Buechner’s words are resonant and powerful, especially in this tumultuous time.
In biblical narratives, when an angel shows up, one of the first things he says is, “Do not be afraid.” I’m so awed by that. When I imagine an angel, a spiritual entity, I imagine it is a beautiful thing to behold, and a terrifying thing to behold. There’s something about beauty and terror which go hand-in-hand. It’s such a compassionate thing for the angel to first tell you, “This is me, a beacon of God. But wait, don’t be afraid.” It shows the news bearer can be trusted.
This life which we’re gifted, born into, is both beautiful and terrifying. All of it is sacred, even the muddy parts, even the messes, even the illnesses, even the death. The sacred part comes in how we show up for each other, how we deal with cowardice, how we tend to the sick, how we honor death. Fear is real and natural, a protective instinct. We are often justified in being afraid, because there are many reasons to be afraid, but I don’t believe fear is supposed to win out. I think the angels say, “do not be afraid,” because there’s something bigger.
Reluctant Pilgrim resonated so deeply with my experience of church and spiritual community. I wonder where these questions find you now, more than a decade later and following a global pandemic. How does spiritual community call to you?
In some ways, I’m such a different person now. I wrote that book fourteen years ago, a loooong time ago. I still have a very active and engaged relationship with God, but a community of people, “the body,” doesn’t necessarily show up for me in churches in the same way it did in the past. Today, it shows up in relationships with people I trust and who I know will challenge me but also show up for me. It shows up in friendships, in the friends I pray with.
“Community” is a word I’m still trying to figure out. I’m not convinced that all groups who claim that word are actually places which know how to create space for difference, in thought, in physicality, in theology. How many ways are there to be in community? Is there a checklist for community or not? These days I return to spaces that feel safe, and I try in my best ways to be a safe space for others.
Do you feel a sense of community through your writing?
I get email responses to my writing regularly, and I try to answer them, even if I can’t reply until three weeks later. Readers are so intentional about describing how the work affects them, and in a way, I see community in that. Even though I don’t have a personal relationship with each of my readers, there’s a way in which my work creates a community beyond me. I think, in a sense, there is a community of us dispersed throughout the globe, even though we may not all meet or talk.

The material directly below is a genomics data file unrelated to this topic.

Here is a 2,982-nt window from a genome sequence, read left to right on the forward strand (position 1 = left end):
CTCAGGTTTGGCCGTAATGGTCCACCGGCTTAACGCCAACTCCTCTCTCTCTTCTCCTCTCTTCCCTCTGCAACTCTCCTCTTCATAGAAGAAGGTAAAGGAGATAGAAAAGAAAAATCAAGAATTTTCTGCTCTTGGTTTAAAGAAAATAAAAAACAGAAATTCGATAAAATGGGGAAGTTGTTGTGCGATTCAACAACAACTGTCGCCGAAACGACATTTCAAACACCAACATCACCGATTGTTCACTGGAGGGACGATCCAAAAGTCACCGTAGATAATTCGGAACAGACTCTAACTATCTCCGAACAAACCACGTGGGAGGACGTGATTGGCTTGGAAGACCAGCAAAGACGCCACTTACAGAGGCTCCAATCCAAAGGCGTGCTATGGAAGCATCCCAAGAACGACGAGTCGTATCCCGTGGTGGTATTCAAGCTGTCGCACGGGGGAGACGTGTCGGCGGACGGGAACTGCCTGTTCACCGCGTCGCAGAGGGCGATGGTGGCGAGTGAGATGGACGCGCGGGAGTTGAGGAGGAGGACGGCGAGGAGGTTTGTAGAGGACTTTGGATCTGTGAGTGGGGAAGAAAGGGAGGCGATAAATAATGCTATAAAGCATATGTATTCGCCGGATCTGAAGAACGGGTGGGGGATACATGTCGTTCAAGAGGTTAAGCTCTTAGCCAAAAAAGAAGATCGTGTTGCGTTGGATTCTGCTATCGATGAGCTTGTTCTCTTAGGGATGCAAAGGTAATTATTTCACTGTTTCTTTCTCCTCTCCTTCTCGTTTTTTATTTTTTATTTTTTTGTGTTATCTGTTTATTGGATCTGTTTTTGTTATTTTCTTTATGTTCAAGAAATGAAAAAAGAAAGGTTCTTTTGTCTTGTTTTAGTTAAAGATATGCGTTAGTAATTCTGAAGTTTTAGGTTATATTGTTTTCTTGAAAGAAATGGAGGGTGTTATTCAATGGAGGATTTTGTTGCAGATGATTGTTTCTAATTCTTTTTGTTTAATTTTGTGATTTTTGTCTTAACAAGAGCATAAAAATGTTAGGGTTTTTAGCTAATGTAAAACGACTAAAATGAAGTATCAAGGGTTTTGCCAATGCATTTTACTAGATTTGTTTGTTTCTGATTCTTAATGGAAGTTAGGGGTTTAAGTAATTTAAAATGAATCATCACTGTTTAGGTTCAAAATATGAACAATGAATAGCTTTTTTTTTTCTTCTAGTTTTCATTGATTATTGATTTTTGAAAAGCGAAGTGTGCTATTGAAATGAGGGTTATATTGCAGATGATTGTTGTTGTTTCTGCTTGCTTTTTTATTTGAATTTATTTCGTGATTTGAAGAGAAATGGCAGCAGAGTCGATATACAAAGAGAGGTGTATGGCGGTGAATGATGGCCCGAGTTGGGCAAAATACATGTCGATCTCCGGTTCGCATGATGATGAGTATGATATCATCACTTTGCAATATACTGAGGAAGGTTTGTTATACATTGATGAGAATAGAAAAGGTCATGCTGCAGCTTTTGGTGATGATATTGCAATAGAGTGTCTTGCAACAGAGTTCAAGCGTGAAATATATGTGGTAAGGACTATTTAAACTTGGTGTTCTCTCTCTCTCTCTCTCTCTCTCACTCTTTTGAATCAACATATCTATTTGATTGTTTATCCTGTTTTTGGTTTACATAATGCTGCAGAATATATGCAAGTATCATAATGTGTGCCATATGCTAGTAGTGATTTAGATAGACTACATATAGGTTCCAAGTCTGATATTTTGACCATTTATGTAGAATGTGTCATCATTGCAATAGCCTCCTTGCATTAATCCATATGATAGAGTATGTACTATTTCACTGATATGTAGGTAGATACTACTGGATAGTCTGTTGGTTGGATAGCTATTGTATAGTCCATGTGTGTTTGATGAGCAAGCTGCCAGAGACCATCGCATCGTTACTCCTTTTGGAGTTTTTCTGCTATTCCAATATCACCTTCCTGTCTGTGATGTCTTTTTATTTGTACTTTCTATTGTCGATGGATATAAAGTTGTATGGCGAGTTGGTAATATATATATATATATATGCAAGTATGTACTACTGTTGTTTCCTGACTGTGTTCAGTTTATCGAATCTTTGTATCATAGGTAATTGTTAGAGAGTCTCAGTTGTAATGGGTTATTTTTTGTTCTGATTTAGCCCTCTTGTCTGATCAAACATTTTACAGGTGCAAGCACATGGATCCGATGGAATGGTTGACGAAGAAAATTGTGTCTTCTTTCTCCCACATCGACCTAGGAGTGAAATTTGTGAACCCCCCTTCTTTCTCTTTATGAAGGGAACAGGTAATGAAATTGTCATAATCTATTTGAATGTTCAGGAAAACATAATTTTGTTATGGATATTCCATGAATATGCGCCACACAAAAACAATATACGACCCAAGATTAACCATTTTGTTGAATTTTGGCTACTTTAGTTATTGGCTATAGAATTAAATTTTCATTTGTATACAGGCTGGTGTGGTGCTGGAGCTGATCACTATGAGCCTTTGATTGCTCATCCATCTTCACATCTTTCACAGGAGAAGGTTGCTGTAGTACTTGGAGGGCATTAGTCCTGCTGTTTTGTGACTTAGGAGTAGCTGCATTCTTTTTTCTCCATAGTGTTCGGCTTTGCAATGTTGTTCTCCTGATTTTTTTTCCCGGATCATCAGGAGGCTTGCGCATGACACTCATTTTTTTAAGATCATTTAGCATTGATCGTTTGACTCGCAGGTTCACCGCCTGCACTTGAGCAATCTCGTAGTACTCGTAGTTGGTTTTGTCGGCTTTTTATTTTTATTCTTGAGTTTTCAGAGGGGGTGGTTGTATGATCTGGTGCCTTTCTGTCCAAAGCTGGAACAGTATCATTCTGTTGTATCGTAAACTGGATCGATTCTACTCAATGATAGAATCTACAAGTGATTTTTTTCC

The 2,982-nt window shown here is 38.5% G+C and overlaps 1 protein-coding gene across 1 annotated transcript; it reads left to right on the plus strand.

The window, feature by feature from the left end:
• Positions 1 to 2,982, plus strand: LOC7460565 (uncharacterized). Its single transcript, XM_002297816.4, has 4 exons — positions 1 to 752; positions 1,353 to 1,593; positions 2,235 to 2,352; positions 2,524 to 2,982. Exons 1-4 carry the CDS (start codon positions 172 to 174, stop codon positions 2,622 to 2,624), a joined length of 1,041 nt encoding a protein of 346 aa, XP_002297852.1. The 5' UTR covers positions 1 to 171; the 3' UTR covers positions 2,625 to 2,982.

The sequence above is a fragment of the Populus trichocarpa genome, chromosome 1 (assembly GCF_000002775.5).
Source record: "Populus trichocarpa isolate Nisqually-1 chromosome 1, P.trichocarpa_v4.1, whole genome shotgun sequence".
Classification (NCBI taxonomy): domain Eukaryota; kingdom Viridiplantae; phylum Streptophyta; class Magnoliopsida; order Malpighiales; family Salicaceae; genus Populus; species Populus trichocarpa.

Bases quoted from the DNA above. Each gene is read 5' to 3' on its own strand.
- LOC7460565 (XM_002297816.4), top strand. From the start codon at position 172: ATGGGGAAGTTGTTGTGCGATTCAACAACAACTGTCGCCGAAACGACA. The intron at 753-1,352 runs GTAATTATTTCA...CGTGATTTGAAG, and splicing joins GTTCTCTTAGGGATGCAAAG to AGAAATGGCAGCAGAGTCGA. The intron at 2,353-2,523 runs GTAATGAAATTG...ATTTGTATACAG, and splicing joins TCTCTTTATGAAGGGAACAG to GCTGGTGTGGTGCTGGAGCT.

It’s like looking at a map. Every time someone reads something and it affects them in some way a place on the map lights up. A light goes up in Australia. A light goes up in Scotland. A light goes up in England. They may not see each other’s lights, but, somehow, space in their hearts has been opened. The community comes with the collectivity of that. If that is happening in all these places, soon the globe will be lit up.
As you mentioned earlier, we are “storied people.”
I’m reminded of the difference between vocation and profession. I believe a vocation is what you’re called to, and it can play out in different ways during different seasons of your life. But you don’t “do” your vocation by yourself. You are equipped by the primary source and by the amazing people in your life who help you live into it. You just say “yes” to it.
I also think we can go through seasons of smaller or bigger, or existent or non-existent, communities. I think of Moses spending all those years in the wilderness, after running away from his role as the adopted son in Egypt. Then, God shows up in the bush and says, “Are you ready? Time to go back out there.” Trusting the seasons is a part of honoring life. I trust God is with me as I walk the path and that the seasons of shedding are also seasons of shaping. The wilderness journey isn’t just about getting from Egypt to Canaan. It’s also about what happens in the wilderness itself.
My sense of community ebbs and flows. There are times when I feel deeply rooted in community. There are others when I feel less so, which can be painful. But I also trust, “God, you know what you’re doing.” My prayers are shaped differently in each season. Sometimes, we have to remember that we’re in completely new territory, and we can leave some of those old hurts, and maybe even some limiting beliefs, behind.
This interview has been edited for length and clarity. It first appeared in Clerestory Magazine’s printed volume on contemplation.
Sarah James is the editor-in-chief and founder of Clerestory Magazine. A graduate of Yale and Middlebury, Sarah is a biracial South Indian-American woman of color and a writer. You can find her work elsewhere in The Porch, Darling, and Relevant, among others, or on her website.Discover more from Sarah James.